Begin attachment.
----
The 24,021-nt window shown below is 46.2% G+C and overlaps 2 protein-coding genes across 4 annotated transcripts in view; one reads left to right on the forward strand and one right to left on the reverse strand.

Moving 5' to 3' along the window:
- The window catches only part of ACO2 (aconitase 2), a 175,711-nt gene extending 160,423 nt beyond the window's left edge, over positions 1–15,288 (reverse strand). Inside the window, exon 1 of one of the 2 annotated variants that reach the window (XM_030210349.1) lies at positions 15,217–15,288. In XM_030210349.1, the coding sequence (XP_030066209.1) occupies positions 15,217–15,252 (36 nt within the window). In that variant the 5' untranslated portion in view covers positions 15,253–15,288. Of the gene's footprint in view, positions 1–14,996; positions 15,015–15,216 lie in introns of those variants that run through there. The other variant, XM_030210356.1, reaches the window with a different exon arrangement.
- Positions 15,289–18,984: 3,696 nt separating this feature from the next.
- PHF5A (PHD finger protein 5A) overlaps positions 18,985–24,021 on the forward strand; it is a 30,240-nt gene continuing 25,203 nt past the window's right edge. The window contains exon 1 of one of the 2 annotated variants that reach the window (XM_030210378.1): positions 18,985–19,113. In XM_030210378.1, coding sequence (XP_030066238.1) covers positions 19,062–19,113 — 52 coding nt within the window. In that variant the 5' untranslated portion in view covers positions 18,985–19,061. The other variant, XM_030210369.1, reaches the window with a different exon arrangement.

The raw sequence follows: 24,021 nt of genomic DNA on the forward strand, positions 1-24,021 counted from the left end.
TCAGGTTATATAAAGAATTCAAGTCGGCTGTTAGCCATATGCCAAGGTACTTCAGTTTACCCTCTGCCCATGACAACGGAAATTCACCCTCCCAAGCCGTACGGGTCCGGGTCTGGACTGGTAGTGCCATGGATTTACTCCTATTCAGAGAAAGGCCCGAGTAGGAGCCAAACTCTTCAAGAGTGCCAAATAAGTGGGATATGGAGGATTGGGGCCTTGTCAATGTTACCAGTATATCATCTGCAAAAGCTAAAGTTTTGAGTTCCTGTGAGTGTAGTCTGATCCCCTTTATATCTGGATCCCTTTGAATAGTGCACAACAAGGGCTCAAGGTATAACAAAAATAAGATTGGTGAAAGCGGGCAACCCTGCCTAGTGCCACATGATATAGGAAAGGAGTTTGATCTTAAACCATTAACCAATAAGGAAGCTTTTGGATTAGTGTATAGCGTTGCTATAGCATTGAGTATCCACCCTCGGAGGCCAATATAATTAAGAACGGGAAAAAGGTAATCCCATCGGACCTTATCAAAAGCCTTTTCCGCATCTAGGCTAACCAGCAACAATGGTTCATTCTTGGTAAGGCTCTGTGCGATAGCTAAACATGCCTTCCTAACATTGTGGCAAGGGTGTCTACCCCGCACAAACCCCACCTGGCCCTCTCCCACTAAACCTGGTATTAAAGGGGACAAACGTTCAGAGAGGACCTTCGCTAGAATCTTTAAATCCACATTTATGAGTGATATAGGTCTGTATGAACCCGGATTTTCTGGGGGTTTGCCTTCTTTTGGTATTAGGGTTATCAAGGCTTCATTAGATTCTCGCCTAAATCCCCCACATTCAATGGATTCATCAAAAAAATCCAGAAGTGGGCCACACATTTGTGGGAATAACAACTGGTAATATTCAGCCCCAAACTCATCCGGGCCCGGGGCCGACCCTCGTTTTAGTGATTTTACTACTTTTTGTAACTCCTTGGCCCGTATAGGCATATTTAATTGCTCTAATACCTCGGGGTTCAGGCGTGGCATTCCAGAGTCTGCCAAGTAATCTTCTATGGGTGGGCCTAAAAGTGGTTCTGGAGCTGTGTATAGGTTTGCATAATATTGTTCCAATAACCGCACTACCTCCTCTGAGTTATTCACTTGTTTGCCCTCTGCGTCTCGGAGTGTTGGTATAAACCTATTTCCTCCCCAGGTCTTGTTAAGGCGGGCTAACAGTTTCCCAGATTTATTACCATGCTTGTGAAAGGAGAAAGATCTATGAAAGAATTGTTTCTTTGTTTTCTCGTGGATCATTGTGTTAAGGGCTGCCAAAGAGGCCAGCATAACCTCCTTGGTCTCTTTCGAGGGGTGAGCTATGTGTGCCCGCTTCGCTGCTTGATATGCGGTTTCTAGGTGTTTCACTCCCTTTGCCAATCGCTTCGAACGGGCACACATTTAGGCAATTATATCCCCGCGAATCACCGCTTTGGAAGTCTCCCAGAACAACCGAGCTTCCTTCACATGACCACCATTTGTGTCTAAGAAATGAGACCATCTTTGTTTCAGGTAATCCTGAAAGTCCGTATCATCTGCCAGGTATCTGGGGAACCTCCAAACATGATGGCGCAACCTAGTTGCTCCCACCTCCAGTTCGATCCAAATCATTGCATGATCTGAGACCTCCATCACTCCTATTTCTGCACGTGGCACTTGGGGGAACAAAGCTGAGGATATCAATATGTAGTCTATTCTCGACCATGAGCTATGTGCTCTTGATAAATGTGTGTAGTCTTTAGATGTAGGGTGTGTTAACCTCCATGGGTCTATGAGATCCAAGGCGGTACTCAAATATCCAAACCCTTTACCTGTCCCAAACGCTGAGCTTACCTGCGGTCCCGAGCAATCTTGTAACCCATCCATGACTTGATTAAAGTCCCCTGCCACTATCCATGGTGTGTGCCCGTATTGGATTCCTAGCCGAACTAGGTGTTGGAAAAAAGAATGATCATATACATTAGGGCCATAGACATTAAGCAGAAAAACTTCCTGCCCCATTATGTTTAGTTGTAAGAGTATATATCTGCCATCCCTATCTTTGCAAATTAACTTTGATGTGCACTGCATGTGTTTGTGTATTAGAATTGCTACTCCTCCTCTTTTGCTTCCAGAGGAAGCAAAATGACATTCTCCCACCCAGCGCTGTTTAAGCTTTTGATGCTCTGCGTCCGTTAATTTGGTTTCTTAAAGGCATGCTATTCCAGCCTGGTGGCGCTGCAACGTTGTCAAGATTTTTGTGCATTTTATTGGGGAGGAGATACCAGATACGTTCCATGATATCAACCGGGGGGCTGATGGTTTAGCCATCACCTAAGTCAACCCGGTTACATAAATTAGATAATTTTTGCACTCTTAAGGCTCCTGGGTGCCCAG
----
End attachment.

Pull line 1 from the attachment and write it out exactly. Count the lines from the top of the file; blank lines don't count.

The 24,021-nt window shown below is 46.2% G+C and overlaps 2 protein-coding genes across 4 annotated transcripts in view; one reads left to right on the forward strand and one right to left on the reverse strand.